I do not see how God is going to recycle these things, but it says in His Word that He is… So there is a mystery there.
Years ago I was writing a book with a friend of mine—not the one I mentioned earlier. We were talking about the whole problem of evil and suffering, and we had this scenario that we were going to present to the publishers. The publisher got back to us, and we gave them the answer. One of the answers and the responses we have in Christianity is that there is a lot of mystery here.
The publisher said “Well, that’s not good enough!” We were like “Whatever…” Show me the answer! There is not an answer. There are responses… There is not an answer to the problem of why evil and suffering occur; but there are clues along the way. Colonel Mustard in the library with the rope, right? There are clues! Some great clues! I think Christianity answers that question better than any world view I know of and have seen to this point. But there is mystery there, and that’s okay… Do you want to worship a God who you can totally figure out? By the way, for those of you who are single; it’s always good to keep some mystery too when you’re dating. You need to have some mystery…Anyway, that’s a whole other subject. But mystery is a good thing! There is mystery here!
I play “What if” sometimes… What if God stepped down from His transcendence and kind of got down and dirty with us? What if God would come and get His feet dirty? Like the old 90’s songs—what if God was one of us, and would take a bus? What if He got splinters in his hand and kind of really understood what it’s like to live as a human being? What if God would do that? That would be great, wouldn’t it? I could love a God and like a God like that. I could…
How many of ya’ll remember the last film that Bruce Lee made before he died? Can you remember the name of that film? Yes—you’re exactly right! Enter the Dragon! Remember Bruce Lee? Quickest martial arts, kung-fu guy ever! You see all these diets on T.V. I want to know the Bruce Lee diet! The guy was shredded, and… Anyway! Enter the Dragon, right? Classic, epic, kung fu, martial arts smack down! Dragons! What do you do with a dragon within literature and medieval? What do you do with a dragon? You slay them, right? What does God do? God enters into planet earth. God becomes one of us. He experienced rejection; He experienced humiliation; He knows what it’s like to be tired; He knows what it’s like to cry out! He knows what it’s like to be lonely; He knows what it’s like to be tempted! He knows exactly what we’ve been through, and that Man is Jesus Christ!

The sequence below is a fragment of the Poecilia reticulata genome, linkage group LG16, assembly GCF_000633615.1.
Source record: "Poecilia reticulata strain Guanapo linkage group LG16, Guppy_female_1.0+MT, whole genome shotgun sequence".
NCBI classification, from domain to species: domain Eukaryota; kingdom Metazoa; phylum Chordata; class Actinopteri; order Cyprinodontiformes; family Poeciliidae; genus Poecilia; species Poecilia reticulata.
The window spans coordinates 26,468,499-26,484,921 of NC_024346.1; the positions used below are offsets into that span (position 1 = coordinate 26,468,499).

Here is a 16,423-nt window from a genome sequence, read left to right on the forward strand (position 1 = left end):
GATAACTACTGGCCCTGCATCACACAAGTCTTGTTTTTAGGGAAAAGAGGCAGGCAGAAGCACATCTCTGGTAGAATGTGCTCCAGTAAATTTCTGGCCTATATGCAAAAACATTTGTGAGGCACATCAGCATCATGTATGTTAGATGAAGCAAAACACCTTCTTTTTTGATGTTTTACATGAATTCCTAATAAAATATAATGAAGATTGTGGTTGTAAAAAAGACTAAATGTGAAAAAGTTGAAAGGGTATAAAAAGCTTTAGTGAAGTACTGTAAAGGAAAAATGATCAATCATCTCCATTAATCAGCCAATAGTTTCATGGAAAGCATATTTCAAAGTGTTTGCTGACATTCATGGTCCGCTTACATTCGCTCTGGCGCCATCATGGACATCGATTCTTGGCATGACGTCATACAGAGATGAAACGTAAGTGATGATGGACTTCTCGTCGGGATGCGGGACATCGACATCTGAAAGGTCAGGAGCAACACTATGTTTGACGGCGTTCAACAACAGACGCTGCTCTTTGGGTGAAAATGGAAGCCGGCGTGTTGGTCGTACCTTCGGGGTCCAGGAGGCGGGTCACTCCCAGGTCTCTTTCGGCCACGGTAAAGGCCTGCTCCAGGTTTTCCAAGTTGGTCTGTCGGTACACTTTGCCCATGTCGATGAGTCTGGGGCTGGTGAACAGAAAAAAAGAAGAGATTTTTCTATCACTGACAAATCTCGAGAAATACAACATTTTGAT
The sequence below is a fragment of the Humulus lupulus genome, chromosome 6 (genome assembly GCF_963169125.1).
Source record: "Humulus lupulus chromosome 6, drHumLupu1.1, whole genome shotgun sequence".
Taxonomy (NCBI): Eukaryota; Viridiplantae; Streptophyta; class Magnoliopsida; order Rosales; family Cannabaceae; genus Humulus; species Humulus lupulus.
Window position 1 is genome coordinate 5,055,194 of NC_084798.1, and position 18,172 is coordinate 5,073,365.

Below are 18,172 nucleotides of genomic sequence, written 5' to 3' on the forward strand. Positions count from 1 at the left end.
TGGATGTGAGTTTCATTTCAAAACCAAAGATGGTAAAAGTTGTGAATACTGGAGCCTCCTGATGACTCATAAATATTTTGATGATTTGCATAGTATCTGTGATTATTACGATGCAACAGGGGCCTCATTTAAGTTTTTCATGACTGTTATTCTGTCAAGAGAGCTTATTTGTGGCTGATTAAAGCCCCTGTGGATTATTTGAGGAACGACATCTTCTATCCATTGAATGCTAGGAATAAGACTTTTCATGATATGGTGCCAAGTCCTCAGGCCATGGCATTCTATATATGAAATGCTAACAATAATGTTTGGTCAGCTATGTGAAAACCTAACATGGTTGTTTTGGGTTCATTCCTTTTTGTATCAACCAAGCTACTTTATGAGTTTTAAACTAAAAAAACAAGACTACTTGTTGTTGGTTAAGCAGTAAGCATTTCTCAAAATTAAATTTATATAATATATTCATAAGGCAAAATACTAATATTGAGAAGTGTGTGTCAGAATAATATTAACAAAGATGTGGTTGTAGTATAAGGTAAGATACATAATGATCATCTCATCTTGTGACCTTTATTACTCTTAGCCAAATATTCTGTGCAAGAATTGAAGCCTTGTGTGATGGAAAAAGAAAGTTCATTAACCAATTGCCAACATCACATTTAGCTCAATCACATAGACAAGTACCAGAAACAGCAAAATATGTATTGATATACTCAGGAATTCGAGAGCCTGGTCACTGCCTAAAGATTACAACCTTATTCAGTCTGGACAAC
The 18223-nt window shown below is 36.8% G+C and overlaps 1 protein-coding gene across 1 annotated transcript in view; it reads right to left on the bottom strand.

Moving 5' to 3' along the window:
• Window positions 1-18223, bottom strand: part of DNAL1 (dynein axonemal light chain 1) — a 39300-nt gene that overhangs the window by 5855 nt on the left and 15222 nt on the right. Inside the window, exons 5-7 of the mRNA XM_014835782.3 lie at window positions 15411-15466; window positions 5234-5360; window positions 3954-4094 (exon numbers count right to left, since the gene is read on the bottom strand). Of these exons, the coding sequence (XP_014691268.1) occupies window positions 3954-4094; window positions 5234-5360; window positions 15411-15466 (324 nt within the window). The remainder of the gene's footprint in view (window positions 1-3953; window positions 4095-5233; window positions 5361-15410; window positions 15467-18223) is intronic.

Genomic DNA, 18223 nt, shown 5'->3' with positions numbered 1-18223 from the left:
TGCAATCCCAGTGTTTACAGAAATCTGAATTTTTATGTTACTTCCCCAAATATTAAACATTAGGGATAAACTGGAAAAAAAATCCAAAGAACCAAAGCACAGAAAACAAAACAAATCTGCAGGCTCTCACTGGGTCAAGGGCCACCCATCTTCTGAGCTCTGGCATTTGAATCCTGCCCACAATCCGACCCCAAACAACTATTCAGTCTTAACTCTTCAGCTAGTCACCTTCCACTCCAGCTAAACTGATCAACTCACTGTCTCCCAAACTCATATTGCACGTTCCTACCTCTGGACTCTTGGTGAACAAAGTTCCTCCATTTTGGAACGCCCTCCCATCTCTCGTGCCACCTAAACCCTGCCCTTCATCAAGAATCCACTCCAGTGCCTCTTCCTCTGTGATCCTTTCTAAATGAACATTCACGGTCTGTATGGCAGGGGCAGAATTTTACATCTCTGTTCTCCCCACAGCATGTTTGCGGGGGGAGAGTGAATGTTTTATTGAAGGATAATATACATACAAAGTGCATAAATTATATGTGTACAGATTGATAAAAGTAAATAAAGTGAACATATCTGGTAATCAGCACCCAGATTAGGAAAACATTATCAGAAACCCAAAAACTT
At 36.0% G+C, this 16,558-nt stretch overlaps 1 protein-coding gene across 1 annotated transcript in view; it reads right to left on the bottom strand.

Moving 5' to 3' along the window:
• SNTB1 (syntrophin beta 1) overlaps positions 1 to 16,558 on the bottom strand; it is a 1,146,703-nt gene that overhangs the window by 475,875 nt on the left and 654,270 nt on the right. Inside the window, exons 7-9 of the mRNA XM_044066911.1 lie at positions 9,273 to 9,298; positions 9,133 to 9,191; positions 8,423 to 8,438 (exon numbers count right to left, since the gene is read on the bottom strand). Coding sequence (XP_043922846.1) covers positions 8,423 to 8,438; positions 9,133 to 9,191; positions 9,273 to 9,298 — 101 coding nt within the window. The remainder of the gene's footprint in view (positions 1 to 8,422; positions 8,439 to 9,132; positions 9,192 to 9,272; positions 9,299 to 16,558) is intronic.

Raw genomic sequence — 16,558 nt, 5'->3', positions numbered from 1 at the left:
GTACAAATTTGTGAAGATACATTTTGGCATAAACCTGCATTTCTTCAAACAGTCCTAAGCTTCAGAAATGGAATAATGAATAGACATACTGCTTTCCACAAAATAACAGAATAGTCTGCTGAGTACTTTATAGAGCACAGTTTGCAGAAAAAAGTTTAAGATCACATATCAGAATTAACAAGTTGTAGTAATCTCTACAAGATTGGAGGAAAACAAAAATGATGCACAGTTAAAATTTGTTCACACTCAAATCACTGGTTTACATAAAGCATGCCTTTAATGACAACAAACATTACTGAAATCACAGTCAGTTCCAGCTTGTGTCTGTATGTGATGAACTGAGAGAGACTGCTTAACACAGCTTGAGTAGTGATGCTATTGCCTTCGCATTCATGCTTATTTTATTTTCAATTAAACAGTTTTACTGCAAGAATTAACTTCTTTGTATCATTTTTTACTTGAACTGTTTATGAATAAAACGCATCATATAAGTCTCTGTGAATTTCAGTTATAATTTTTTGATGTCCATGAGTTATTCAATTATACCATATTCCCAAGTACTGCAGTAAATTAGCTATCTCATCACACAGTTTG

That’s what Christmas is all about! We believe in the incarnation, the ultimate reality, the God who made and knows everything has not just talked philosophically about evil and suffering, and what it’s like. He has entered into time, space and history, and He died on a Cross to identify with you and me.
I like what Timothy Keller says, “The death of Jesus was qualitatively different from any other death.” That makes sense to us. If Jesus Christ really was God; then His death and life has much more impact than yours, mine, Napoleon, Abraham Lincoln, or whatever figures you want—Socrates, from history. “The death of Jesus was qualitatively different from any other death…The physical pain was nothing compared to the spiritual experience of cosmic abandonment. Christianity alone among the world religions claims God became uniquely and fully human in Jesus Christ and therefore He knows firsthand despair, rejection, loneliness, poverty, bereavement, torture and imprisonment. On the Cross He went beyond the worst human suffering, and He experienced cosmic rejection and pain that exceeds ours infinitely as His knowledge and power exceeds our own.”
In the midst of brokenness, pain and suffering; we know we can go to a God who can relate to us! If you are going through a time in your life—the tunnel of chaos, and it’s dark and you feel broken; one of the main things you need is validation! Someone you can talk to, who can understand what you’re going through! Someone who is currently going through it, or someone possibly who has not only gone through it; they have gone through it and survived, and they have a smile on their face, and they’re still breathing, living and working! You want validation! Jesus Christ is our validation that God cares, and God is one with us in our brokenness and suffering.
On the Cross—enter the dragon, God’s kung fu! He takes something like a crucifixion—evil and death upon Him, and He turns the energy around—BOOM and makes it an instrument of life, forgiveness, empathy, and compassion, and He didn’t even have to use sub-titles or dubbing to do it!
God, I thank You that You’re a God who comes to us in the middle of our pain and suffering; in the middle of our questions. I thank You, Lord that we’re at different places here today. We have thousands of people here. Some doubt whether You are there. Some doubt, if You are there; do You really care? God, I thank You that Your Word tells us, “Come, let us reason together” not “Come, let us park our brains!” God, we don’t want to just talk about intellectual, philosophical answers, though they can be important at times God. We want to know that You know us, and we know that You do. We want to know that You care, and we know that You cared so much that You entered into time, space and history. You were slain as a dragon is slain, in our place, so that You could forgive us and bring us back to You, but also so You could know and we could have a sense of a mediator who knows what we’re going through right now! In Jesus name we pray, Amen.